Authoritarian populists are gaining power from Ankara to Athens, from Warsaw to Washington. Meanwhile, popular support for democratic values is sliding in many countries around the world. Is our political system in existential danger? And what can we do to save it?
How has artificial intelligence become so powerful, so ubiquitous, so quickly? What used to seem impossible for machines is now yesterday’s news: This current generation of AI brings phenomenal power to problems such as understanding natural language, image recognition, even self-driving vehicles. And while AI seems to promise us the world, it is also limited. So how can we predict a future powered by the new electricity?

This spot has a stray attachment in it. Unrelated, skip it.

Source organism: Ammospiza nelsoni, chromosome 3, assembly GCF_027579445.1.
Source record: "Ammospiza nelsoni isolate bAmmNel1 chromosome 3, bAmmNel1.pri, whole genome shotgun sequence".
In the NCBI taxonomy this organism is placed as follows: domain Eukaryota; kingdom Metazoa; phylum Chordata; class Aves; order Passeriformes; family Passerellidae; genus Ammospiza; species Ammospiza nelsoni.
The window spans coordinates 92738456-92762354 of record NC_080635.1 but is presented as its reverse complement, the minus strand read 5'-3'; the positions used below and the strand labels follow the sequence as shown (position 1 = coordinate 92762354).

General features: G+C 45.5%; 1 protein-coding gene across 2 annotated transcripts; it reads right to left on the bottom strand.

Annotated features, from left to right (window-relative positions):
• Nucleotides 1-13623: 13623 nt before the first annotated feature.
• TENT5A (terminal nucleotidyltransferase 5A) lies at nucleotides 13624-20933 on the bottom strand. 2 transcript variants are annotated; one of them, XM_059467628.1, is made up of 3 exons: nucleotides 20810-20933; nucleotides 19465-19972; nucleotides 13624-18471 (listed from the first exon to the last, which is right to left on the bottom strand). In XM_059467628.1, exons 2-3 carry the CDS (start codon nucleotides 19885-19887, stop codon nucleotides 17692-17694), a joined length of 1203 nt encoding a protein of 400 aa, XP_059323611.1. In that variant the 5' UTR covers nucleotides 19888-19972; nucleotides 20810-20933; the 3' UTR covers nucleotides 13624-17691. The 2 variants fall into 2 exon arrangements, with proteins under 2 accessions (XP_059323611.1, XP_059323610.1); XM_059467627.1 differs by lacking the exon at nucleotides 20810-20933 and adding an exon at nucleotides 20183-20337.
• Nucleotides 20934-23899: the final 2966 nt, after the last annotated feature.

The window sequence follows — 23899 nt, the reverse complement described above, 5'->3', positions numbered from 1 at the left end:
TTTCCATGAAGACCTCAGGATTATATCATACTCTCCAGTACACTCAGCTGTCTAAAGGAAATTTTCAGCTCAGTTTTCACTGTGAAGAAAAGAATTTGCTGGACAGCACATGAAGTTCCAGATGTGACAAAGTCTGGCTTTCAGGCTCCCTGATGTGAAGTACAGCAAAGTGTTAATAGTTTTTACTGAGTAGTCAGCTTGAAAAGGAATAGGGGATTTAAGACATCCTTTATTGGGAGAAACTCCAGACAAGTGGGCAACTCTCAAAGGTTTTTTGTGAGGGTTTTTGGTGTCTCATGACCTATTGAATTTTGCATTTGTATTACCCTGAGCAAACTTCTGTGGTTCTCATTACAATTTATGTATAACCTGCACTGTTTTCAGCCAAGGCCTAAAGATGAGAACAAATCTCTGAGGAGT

Time to start listening to the growing set of young entrepreneurs who are actually making things in America — they might be driving a renaissance in manufacturing right here at home. How is this possible? Technology makes design and production more efficient now, labor is available, and yes, governing principles stand for a lot. For many young leaders, “making it in the USA” — making it local — is a matter of principle, and, importantly, economically competitive.
Whether they are tending to an elderly parent, a disabled partner, an injured child, or an ailing friend, most people are deeply committed to caring for those they love. But surely compassionate public policies, generous employer benefits, access to respite and other supportive services, and strategies to train and reward a caregiving workforce can make that arduous task easier.